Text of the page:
A Snapshot of the Status of the UK’s Bilateral Investment Treaties and Related International Arbitration After Brexit
Jose-Ignacio Saldana Vol. 39 Notes Editor The exit of the UK from the EU has raised concerns amongst foreign investors amid the uncertainty of the future of the UK’s investment relationships. The UK maintains one of the largest bilateral investment treaty (BIT) networks in the world—the international community is interested in the UK’s position on […]
Rebecca Hughes Vol. 38 Associate Editor On May 4, 2016, the European Union (EU) announced a new plan to address the massive influx of migrants. The plan, called the Common European Asylum System, was proposed to address flaws in the Dublin Regulation, Europe’s current asylum mechanism, and create a fairer, more efficient, and more sustainable […]
Christine Prorok Vol. 37 Associate Editor Vol. 38 Online Content Editor In a world where information posted to the Internet is so widely available and difficult to control, data privacy can seem out of reach. However, a right that was recently recognized in the European Union has attempted to push back on the notion that […]
Corina McIntyre, Vol. 37 Associate Editor In October 2015, the European Court of Justice (“ECJ”) struck down the U.S.-E.U. transatlantic “Safe Harbor” pact used by thousands of companies to transfer European citizens’ data to the U.S. For 15 years the Safe Harbor pact had “allowed more than 4,000 companies to avoid cumbersome E.U. data transfer […]
Sung “Chris” Lee Vol. 37 Associate Editor Vol. 38 Online Content Editor Low steel prices have been driven by Chinese steel glut: China is dumping steel globally to get rid of the massive excess supply. As China shifts away from growth driven by the manufacturing industry, it is flooding the worldwide steel market with its […]
Silvia Raithel, Vol. 37 Associate Editor Negotiations towards the Common European Asylum System (“CEAS”) began in 1999 in the city of Tampere, Finland. EU Member States wanted a unified asylum system, based on binding legislation, in order to address several key problems. One problem the CEAS sought to address was asylum shopping. This is a […]
Katrien Wilmots, Vol. 37 Associate Editor The chances of the United Kingdom leaving the European Union seemed remote only a couple of months ago. However, recent surveys of the British public and talk in parliament have made the idea of a “Brexit” not just mere talk but an actual possibility. The British Prime Minister, David […]
Corina McIntyre, Vol. 37 Associate Editor On October 21, 2015, the European Commission ruled that Luxembourg and the Netherlands granted illegal tax agreements to Fiat Finance and Trade and Starbucks. In essence, the European Commission determined that these tax agreements created anticompetitive effects by granting these multinational corporations unfair tax advantages.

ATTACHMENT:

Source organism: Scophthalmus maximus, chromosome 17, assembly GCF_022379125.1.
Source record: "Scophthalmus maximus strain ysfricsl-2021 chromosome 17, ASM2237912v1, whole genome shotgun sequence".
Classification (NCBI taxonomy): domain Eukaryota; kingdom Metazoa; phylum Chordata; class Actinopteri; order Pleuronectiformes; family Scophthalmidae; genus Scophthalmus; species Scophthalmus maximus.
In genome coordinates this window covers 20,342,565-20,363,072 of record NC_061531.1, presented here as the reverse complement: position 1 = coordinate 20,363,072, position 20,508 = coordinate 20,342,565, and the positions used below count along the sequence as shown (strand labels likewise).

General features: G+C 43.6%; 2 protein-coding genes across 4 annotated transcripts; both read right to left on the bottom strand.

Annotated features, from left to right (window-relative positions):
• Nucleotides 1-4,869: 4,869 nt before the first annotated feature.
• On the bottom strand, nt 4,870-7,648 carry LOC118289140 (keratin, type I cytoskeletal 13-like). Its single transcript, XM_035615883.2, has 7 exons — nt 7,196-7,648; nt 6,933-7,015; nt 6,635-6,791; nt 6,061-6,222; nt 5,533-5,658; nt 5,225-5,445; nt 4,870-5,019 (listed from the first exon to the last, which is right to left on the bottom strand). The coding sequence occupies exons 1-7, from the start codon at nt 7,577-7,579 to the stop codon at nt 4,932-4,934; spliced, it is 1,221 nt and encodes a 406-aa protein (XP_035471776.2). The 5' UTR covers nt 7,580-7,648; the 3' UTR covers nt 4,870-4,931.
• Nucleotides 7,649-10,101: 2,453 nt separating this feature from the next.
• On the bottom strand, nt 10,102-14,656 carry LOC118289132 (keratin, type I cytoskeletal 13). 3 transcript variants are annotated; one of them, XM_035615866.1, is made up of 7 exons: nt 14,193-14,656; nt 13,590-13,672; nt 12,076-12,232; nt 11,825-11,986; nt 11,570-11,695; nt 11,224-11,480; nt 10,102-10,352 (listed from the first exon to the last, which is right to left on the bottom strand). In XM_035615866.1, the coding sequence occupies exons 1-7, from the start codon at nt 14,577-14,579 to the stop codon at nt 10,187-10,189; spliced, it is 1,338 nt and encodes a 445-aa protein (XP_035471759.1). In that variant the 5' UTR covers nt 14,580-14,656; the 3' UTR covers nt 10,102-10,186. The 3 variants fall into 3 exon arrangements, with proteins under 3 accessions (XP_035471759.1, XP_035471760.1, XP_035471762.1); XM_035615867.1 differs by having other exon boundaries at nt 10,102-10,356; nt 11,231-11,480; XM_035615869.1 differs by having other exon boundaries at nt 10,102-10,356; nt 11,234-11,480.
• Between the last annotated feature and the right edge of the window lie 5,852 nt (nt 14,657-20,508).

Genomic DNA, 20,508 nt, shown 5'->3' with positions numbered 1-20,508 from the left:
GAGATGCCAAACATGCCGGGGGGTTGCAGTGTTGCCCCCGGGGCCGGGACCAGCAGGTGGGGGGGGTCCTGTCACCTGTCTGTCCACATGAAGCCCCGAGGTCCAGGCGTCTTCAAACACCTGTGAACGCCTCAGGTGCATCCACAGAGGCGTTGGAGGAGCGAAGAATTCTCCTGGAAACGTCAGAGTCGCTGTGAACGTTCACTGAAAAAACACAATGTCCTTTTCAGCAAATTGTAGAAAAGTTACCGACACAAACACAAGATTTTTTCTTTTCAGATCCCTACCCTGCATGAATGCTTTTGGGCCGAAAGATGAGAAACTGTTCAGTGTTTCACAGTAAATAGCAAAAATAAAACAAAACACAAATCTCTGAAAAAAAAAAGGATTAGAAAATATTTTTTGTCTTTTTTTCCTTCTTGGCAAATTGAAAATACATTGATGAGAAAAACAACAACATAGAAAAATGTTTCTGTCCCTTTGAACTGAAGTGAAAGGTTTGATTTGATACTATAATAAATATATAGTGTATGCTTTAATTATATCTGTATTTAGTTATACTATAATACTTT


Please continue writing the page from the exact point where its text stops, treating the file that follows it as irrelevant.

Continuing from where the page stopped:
Silvia Raithel, Vol. 37 Associate Editor In 1995, the European Parliament and Council passed the Data Protection Directive (Directive 95/46/EC) (the “Directive”). The Directive requires that the transfer of personal data out of the European Economic Area to another country only take place if the other country ensures an adequate level of protection for the […]
Christine Prorok, Vol. 37 Associate Editor As hundreds of thousands of refugees flee states in the Middle East and Africa, bound largely for countries in the European Union, the international community has struggled to furnish a consistent response to accepting refugees. And some have no intent to accept refugees at all.
Virginia Koeppl, Vol. 37 Associate Editor Fleeing civil war and terror, at least 350,000 migrants have crossed the European Union’s borders in search of a better life from January to August 2015, many of them risking their lives on the perilous journey. Europe is experiencing one of the most significant influxes of migrants and refugees […]
Zachary Anderson, Vol. 37 Associate Editor The recent Syrian refugee crisis has put a massive amount of strain on Europe. An estimated 32,000 asylum applications were recorded in Europe in July of this year alone. In the wake of this crisis, arguably cruel responses by European governments and individuals have garnered the international spotlight, exposing […]
Katherine McGuigan, Vol. 37 Associate Editor On September 18, 2015, the world discovered that Volkswagen had been cheating on its emission tests for its diesel-fueled cars. Volkswagen admitted that over 11 million cars worldwide might contain “defeat devices” which can “make cars appear cleaner than they are during regulatory tests and disable emissions controls during […]
David Stute, Vol. 36 Associate Editor Earlier this month, Der Spiegel interviewed French economist Thomas Piketty,[i] who first rose to international fame with his 2013 study of wealth inequality over the past 250 years.[ii] In the interview, Piketty laid his finger on the stark divide in economic outcomes between the United States and the European […]
Jesse Stricklan Vol. 37 Notes Editor Vol. 36 Associate Editor It is a fundamental assumption of the EU project that economic and political freedoms go hand-in-hand,[i] but recent political trends in some EU member states, particularly Hungary, seem to be challenging this consensus. In 2010, Viktor Orbán’s Fidesz party enacted reforms in pursuit of “illiberal […]